content by

Reneysh Vittal

India’s Love Affair with Archie Comics

It was recently announced that there would be a Bollywood-style live-action adaption of Archie comics produced in India. The freckled redhead and his friends Betty, Veronica, Jughead and the gang will be reimagined as Indian teenagers.

Initially, this announcement may seem like a natural progression for the Archie brand thanks in part to the overwhelming success of Riverdale both here in the U.S. and internationally. But that show alone isn’t solely responsible for Archie’s popularity in Indian, nor is it a recent phenomenon. The fact that this is the first American comic book to receive a big screen adaptation for South Asian audiences makes perfect sense: for as long as I can remember, Archie comics have always been part of Indian culture.

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Moral Quandaries and Baby Unicorns: Revisiting the Dungeons & Dragons Animated Series

Fantasy used to be just for nerds and gamers. Dragons, sorcery, quests: all that belonged in dark, poorly lit basements, around a plastic table where you and your friends-by-proxy donned personas, rolled dice, and pretended. That’s hardly the case anymore. If you’re not up to date on the latest goings on of Westeros or Westworld, or familiar with the adventures that took place in Mordor and Hogwarts, then why even bother? And it (arguably) doesn’t matter that you didn’t read the source material.

Perhaps we have 80s cartoons to thank for this mainstreaming of fantasy, at least in part. Escapism came in many forms back then, from shape-shifting robots to holographic pop singers and a never-ending supply of anthropomorphic animals. For the nerds (myself included) who didn’t feel enough connection to the formulaic good guy/bad guy shoot-ups of G.I. Joe and company, they had their needs catered to in a variety of shows set around magic and fantasy lore.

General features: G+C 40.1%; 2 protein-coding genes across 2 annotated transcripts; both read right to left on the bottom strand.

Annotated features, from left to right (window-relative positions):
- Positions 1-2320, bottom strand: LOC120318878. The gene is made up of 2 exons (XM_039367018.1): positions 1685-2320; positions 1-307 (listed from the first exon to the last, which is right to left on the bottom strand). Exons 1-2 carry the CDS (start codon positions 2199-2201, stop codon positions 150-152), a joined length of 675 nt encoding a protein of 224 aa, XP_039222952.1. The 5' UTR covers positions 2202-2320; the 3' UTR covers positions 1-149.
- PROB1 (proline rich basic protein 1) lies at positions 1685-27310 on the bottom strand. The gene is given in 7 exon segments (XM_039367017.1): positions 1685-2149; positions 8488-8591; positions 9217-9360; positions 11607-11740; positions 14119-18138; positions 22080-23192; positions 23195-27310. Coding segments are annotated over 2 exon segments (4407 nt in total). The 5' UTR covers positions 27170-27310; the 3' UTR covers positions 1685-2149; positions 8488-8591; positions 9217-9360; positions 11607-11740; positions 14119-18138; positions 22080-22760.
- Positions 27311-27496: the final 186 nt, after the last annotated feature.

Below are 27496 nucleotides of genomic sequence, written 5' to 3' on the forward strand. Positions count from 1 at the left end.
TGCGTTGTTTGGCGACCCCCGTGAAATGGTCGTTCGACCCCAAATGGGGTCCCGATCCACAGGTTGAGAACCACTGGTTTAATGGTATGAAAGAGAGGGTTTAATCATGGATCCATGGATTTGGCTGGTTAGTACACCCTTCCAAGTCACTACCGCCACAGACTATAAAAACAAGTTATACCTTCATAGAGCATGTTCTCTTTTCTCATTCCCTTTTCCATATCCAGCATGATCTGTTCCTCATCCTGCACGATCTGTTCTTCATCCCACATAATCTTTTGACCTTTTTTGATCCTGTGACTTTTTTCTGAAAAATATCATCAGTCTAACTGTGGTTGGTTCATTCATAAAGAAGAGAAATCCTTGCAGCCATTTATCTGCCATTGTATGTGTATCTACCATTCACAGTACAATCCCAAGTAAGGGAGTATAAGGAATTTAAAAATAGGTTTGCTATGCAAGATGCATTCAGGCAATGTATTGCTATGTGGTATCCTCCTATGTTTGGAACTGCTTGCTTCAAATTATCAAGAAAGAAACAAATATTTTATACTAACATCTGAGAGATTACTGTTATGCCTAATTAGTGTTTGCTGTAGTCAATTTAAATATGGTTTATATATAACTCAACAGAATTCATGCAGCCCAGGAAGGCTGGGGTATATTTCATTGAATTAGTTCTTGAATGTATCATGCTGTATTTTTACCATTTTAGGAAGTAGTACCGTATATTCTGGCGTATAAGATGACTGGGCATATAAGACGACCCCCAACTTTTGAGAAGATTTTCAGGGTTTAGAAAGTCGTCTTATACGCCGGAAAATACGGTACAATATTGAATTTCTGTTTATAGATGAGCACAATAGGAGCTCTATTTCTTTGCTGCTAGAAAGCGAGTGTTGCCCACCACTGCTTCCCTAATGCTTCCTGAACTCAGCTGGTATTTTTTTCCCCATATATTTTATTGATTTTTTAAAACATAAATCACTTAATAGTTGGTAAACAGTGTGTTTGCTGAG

[“Hey, look–a Dungeons & Dragons ride!!!”]

The Flight of Dragons: Revisiting a Forgotten Gem of ’80s Fantasy

A band of mismatched do-gooders. An Odyssean-level quest to save the day. Body switching. Inter-dimensional travel. An ultimate showdown of good versus evil. And of course, dragons. Lots of them. More than Daenerys could ever handle. Ummm…why isn’t this a live action movie yet?

But I’m getting ahead of myself. The Flight Of Dragons is a 1982 direct-to-video (that’s VHS, kids) animated film by Rankin/Bass, the duo that brought us The Hobbit and The Last Unicorn, amongst other classics. These gentlemen deserve ALL the lifetime achievement awards. The film is based on both the 1979 novel of the same name by Peter Dickinson and the 1976 novel The Dragon and the George. It was also a staple of my childhood, played on repeat till that poor tape wore out, along with the other aforementioned movies from the same studio.

[Dragons, wizards, a quest, and James Earl Jones.]

Where Are The New Cult Musicals?

I love musicals! There, I said it! Well, wrote it. OK, if you knew me, this is hardly a shocking revelation. Perhaps more controversial (at least amongst theatre purists) is my love for movie musicals. I enjoy them. I’m glad they exist. They are important. And fortunately it seems like I’ll have plenty to choose from in the next few years.

Every so often, I scour the internet looking for news, posts, and threads about upcoming Tinseltown adaptations of stage shows, whether confirmed, in production or just rumored. From what I’ve discovered there’s a healthy list of options coming soon to a movie theatre near you.

Some I’m quite excited for, like The Drowsy Chaperone (starring Anne Hathaway and Hugh Jackman) and In The Heights (penned by Hamilton’s Lin Manuel Miranda). Some I’m wary of, like rumored film versions of Cats, Miss Saigon, and Wicked. I just feel they work better as live performances. And there are those that I’ll believe when I see. Like the supposed Spielberg directed remake of West Side Story (why?) and the long delayed Streisand remake of Gypsy (why not?).

All are fine. All are welcome. I just wish all weren’t so safe.

[Let’s make movie musicals weird again…]

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